MEMPHIS, Tenn. — The five former officers who were accused of killing Tyre Nichols, were back in court on Friday as their lawyers discussed evidence in the case.

Nichols’ brother from California was in attendance with the rest of his family. This was his first time seeing the five men who were seen on video beating his brother.

“It shouldn’t happen with no race, no colors at all,” said Jamal Dupree, Nichol’s brother. “But just to see five black officers that I know they got brothers and sisters, to kill my little brother, that’s beyond me.” 

Nichols died days after a traffic stop in Southeast Memphis back in January. Video shows officers punching and kicking him and refusing to give him medical attention afterward.

“It made me sad, disgusted. They look like me. They look like my brother. It’s not something easy to digest,” said Latoya Yizar, Nichols’ sister.

This was the second time the former officers Tadarrius Bean, Demetrius Haley, Emmitt Martin III, Desmond Mills Jr., and Justin Smith appeared in court.

They wore face masks and let their five attorneys do all the talking about what evidence in the case will or won’t be released to the public before trial.

The city had planned to release additional body camera footage and employment files, but defense attorneys argue it could interfere with the rights to a fair trial.

The district attorney’s office says it favors transparency and the judge releasing what he deems he can. The judge says he’s nearing his decision on what further evidence, if any, will be released to the public.

“There is information that could be prejudicial to our clients getting fair trials,” said Blake Ballin, attorney for Desmond Mills Jr. “The facts and evidence should come out at a trial and the jury should hear it for the first time in a trial and not through the media.”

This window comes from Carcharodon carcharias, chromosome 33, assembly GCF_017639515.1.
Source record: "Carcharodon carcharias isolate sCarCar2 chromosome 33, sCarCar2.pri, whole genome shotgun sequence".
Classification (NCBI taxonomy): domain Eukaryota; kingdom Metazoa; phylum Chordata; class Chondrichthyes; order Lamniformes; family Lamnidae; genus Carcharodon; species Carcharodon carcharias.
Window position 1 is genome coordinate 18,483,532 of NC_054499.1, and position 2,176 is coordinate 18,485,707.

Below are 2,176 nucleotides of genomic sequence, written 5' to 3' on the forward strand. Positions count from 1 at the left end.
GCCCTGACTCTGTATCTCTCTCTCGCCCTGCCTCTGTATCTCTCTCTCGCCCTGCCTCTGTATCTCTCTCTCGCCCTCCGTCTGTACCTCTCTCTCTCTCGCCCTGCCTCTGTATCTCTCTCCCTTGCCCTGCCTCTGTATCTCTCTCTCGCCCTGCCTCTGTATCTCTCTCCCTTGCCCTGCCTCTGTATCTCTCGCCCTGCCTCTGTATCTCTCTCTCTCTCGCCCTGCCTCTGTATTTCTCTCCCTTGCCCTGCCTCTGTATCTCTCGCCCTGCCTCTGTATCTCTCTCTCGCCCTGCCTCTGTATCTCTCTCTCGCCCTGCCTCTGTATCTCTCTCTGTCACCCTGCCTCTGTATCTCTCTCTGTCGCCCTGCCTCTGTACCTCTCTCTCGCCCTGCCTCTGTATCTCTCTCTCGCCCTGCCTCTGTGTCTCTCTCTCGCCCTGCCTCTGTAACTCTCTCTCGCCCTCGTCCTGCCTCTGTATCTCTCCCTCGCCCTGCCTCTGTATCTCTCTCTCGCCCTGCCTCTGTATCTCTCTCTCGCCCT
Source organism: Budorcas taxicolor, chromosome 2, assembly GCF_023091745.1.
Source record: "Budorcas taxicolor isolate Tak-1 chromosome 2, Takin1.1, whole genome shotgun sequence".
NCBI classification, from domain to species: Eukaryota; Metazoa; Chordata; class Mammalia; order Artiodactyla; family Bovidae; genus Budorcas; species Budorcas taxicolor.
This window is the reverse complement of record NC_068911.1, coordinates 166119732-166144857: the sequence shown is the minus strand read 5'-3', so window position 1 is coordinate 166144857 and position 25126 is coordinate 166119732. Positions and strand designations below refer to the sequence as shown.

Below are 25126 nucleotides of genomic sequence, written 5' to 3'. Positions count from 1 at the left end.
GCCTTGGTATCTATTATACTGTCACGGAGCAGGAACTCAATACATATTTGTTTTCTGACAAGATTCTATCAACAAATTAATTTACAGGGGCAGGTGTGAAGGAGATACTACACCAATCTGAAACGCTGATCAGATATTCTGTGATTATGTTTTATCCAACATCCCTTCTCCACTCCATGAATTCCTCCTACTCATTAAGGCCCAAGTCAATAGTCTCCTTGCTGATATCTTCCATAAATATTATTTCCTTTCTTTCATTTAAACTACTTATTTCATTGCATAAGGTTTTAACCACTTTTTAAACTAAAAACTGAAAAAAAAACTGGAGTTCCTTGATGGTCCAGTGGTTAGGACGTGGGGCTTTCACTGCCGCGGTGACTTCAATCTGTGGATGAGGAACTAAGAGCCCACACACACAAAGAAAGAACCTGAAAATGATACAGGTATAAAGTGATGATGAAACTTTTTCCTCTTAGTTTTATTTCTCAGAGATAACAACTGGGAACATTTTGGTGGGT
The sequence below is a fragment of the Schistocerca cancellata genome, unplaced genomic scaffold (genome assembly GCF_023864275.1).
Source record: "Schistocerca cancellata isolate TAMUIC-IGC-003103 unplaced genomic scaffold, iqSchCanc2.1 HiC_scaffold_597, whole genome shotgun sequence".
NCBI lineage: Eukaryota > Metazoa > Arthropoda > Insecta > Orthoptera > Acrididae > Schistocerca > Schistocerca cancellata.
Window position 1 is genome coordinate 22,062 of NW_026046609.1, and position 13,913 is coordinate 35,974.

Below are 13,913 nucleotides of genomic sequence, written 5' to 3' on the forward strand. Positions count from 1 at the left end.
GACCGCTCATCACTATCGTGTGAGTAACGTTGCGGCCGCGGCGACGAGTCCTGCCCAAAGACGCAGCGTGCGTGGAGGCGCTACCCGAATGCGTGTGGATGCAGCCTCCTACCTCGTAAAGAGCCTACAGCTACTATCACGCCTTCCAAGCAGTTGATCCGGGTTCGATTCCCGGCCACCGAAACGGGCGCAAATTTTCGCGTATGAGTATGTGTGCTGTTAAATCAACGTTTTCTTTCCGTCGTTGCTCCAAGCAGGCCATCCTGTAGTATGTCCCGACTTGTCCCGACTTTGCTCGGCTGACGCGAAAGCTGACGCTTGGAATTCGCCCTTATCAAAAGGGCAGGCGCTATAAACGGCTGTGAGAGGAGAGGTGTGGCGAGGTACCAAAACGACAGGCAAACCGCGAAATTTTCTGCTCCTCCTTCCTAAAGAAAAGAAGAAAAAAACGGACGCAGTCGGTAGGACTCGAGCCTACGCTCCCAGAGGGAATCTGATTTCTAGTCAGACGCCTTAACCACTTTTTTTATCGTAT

Prosecutors say there is plenty to sift through and the judge will take a look as all sides try to agree on what the public should and should not see.

“I would say it’s about 3,000 pages or so of information plus about 14-15 additional videos related to the case,” said lead prosecutor Paul Hagerman.

Hagerman says that’s just a tiny fraction of the evidence in the case.

“We’ve turned over what we have in our possession. Which is over a terabyte, I think, of information. It’s been extensive,” Hagerman said.

But for Tyre’s family, seeing the officers and knowing what they are accused of speaks volumes.

“Just seeing them in real-time and knowing what they did to him. They tortured him. They laughed at him. And just to see them in person. And to know I will never see my brother again because of them,” said Keyana Dixon, Nichols’ sister. “It just really breaks my heart.”

Another decision that will have to be made is whether Bean and Smith will be allowed to have separate trials as they requested. It’s something Ballin says he’s still considering.

“There are strategic advantages to having cases like this tried all at once and there are potential advantages of having them separated,” Ballin said.

No motion deadline has been set on that yet.

“A motion to sever is more like a trial motion, and when we get closer to that point, we will make our position quite clear on that,” Hagerman said.

The case will resume back in court on August 18 and right now it is unclear if the five former officers will have to be present during that time.

The judge stated if the discovery isn’t complete, the officers don’t have to appear in court on that date. If it is complete, they have to show up.